Graduate Theses & Dissertations

Digital Elevation Models and Viewshed Analysis
This thesis approaches the issue of Viewshed Analysis and how it can impact the understanding of a medieval environment. Centered on the High Medieval period of Cilicia, in what is today Southwestern Turkey, the precision of Viewsheds in a complex terrain is evaluated, and the role of the fortifications in the environment is expanded upon. The maps that were generated for this thesis demonstrate that the use of free datasets must be done with caution, and that the use of more than one dataset is crucial in trying to create a clearer picture of the environment. The examination of four separate sets of fortifications within the region leads to new questions about the role of fortifications in the region, as well as a better understanding of what groups such as the Armenian Cilicians and the Knights Templar were doing in the High Medieval period. Finally, conclusions are made regarding the future impact of GIS based studies, and how they can help scholars understand Ancient and Medieval landscapes. Author Keywords: Armenian Cilicia, Fortifications, GIS, Viewshed
knight and his horse
This thesis examines the social impact of horses on French elites between 1150 and 1300. Using courtly literature, a veterinary treatise, manuscript illuminations, archeological studies, material artefacts, and account books, it explores the place of horses in elite society—practical and symbolic—and assesses the social costs of elite use and ownership of horses. While horses served practical functions for elites, their use and investment in horses clearly went far beyond practicality, since elites used horses recreationally and sought prestigious horses and highly decorated equipment. Their owners used horses in displays of power, status, and wealth, as well as in displays of conspicuous consumption and the performance of gender roles. The social display associated with horses was integrally tied to the ideology and performance of chivalry. This study examines the broader use of horses by elites to understand their place in the elite culture of the High Middle Ages. Author Keywords: Horses, Knighthood, Medieval France, Military History, Nobility, Social History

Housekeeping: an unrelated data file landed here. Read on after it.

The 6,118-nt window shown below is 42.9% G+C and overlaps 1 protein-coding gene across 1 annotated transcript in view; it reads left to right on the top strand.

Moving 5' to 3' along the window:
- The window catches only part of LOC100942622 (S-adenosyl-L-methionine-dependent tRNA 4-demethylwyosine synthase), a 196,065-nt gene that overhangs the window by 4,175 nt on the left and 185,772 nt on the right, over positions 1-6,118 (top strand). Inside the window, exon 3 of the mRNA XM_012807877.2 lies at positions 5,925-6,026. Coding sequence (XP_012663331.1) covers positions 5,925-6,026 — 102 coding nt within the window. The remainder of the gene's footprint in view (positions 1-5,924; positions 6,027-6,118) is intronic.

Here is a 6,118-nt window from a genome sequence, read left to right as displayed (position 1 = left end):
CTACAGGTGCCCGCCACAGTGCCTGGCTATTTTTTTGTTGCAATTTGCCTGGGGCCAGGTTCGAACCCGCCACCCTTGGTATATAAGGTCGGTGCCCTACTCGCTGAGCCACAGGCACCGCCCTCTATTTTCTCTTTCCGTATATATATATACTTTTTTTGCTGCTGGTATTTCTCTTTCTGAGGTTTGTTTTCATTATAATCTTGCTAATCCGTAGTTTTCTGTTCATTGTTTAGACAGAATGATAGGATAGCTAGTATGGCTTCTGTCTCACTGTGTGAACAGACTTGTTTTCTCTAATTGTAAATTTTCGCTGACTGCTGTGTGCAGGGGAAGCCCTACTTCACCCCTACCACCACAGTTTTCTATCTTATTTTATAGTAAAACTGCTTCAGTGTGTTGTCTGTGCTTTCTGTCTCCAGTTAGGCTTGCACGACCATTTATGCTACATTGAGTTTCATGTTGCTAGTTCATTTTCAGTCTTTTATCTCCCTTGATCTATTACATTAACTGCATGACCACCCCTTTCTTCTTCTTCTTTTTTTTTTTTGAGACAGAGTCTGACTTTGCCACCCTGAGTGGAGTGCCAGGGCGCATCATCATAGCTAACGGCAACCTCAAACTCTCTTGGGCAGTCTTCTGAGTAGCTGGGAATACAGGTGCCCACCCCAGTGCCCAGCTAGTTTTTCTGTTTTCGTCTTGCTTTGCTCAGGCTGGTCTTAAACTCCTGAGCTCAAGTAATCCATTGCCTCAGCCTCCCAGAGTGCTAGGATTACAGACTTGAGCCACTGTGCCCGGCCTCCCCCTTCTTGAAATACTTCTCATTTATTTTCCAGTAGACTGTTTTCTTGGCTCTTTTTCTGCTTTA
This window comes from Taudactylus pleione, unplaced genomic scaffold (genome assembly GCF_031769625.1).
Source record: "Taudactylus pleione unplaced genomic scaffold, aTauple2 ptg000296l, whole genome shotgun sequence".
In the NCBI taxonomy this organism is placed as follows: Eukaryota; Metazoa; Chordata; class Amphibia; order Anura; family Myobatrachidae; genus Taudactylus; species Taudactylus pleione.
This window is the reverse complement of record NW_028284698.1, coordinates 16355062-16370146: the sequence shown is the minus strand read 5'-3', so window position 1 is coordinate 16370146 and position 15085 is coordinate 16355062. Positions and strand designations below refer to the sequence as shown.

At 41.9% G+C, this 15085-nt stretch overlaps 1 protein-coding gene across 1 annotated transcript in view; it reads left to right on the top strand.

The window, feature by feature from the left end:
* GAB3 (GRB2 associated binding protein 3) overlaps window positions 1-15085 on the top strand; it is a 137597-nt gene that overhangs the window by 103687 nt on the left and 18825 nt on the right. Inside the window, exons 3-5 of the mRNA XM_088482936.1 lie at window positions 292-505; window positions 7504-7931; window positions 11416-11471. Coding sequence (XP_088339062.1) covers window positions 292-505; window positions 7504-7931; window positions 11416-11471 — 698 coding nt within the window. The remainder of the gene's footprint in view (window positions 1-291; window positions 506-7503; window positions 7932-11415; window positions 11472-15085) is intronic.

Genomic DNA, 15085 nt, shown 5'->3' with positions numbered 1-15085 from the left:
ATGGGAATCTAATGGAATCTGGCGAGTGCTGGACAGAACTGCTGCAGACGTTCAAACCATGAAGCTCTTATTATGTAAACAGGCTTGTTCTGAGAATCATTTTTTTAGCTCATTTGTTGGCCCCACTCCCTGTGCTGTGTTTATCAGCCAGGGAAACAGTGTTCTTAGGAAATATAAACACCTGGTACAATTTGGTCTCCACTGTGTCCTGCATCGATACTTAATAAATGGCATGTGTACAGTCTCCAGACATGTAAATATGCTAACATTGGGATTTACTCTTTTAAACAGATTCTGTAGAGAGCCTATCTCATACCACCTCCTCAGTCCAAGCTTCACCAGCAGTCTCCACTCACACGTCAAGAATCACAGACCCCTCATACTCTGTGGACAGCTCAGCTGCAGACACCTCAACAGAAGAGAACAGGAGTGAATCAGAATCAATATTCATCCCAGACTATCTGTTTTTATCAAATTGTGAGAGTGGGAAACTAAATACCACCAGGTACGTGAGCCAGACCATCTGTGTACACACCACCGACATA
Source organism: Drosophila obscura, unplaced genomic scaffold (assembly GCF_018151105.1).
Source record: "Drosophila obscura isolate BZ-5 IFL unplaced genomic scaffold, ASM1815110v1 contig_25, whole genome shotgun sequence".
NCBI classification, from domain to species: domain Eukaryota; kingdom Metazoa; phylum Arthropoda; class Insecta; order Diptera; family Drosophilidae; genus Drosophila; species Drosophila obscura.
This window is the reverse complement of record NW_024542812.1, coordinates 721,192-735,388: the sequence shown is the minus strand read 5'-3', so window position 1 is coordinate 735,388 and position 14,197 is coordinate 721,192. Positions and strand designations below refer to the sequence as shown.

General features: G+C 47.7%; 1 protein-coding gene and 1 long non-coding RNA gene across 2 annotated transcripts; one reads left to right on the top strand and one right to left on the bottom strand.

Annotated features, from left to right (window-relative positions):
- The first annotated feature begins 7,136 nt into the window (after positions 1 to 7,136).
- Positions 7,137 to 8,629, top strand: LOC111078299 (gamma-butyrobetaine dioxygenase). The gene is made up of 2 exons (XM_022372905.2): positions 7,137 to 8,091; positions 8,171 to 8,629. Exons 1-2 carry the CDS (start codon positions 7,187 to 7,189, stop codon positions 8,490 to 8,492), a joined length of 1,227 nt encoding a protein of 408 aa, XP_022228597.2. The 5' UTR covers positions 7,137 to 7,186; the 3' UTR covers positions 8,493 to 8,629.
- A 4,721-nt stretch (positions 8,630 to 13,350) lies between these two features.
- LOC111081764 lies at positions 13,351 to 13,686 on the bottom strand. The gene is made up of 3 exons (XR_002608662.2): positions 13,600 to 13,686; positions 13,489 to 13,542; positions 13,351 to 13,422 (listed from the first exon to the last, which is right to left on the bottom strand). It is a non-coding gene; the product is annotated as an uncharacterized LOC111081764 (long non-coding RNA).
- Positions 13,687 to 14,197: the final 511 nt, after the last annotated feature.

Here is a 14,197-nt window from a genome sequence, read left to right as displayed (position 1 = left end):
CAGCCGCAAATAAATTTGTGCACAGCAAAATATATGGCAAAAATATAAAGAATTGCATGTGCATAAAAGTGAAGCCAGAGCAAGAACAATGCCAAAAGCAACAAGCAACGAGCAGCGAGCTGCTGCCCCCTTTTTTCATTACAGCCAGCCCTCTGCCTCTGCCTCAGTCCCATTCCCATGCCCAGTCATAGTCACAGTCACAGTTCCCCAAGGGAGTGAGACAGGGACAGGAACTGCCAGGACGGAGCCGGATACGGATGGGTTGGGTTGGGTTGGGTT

Edward IV, The Woodvilles, and the Politics of Idealism, C. 1464-83
This thesis examines performance and propaganda in the reign of Edward IV and explores the ways in which Edward, his queen Elizabeth Woodville, and her brother Anthony sought to legitimize their newfound positions. It argues that all three sought to 'perform idealism' to bolster their claims to their respective positions, presenting themselves as close to the contemporary ideal figures of king, queen, and nobleman. This view makes Edward's marriage to Elizabeth a deliberate political act, rather than merely a marriage of love, as some have argued. This thesis argues that 'performing idealism' was thus a deliberate strategy deployed by individuals in a precarious social position to justify their privilege. It also examines chivalry and the Order of the Garter under Edward, his foreign policy, the patronage of William Caxton, and the education of Edward V to explore the many ways Edward sought to justify his claim to the throne. Author Keywords: Anthony Woodville, Edward IV, Elizabeth Woodville, England, Queenship, Wars of the Roses

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2010 - 2030
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